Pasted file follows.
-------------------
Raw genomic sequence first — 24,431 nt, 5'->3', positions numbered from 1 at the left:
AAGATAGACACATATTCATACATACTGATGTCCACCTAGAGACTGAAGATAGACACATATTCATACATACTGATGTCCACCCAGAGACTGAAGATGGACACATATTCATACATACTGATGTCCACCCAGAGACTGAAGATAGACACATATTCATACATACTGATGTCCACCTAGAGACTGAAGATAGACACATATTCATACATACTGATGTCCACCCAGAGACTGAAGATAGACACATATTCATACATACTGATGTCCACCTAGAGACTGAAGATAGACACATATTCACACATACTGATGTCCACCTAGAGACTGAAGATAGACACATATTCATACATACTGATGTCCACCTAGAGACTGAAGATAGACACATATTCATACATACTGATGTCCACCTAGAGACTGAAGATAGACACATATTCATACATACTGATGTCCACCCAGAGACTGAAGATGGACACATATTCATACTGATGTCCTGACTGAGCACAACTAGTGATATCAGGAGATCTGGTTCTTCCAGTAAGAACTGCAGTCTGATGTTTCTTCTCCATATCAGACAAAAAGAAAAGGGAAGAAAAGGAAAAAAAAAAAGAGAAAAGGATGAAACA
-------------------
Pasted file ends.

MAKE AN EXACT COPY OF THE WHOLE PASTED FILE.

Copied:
Raw genomic sequence first — 24,431 nt, 5'->3', positions numbered from 1 at the left:
AAGATAGACACATATTCATACATACTGATGTCCACCTAGAGACTGAAGATAGACACATATTCATACATACTGATGTCCACCCAGAGACTGAAGATGGACACATATTCATACATACTGATGTCCACCCAGAGACTGAAGATAGACACATATTCATACATACTGATGTCCACCTAGAGACTGAAGATAGACACATATTCATACATACTGATGTCCACCCAGAGACTGAAGATAGACACATATTCATACATACTGATGTCCACCTAGAGACTGAAGATAGACACATATTCACACATACTGATGTCCACCTAGAGACTGAAGATAGACACATATTCATACATACTGATGTCCACCTAGAGACTGAAGATAGACACATATTCATACATACTGATGTCCACCTAGAGACTGAAGATAGACACATATTCATACATACTGATGTCCACCCAGAGACTGAAGATGGACACATATTCATACTGATGTCCTGACTGAGCACAACTAGTGATATCAGGAGATCTGGTTCTTCCAGTAAGAACTGCAGTCTGATGTTTCTTCTCCATATCAGACAAAAAGAAAAGGGAAGAAAAGGAAAAAAAAAAAGAGAAAAGGATGAAACA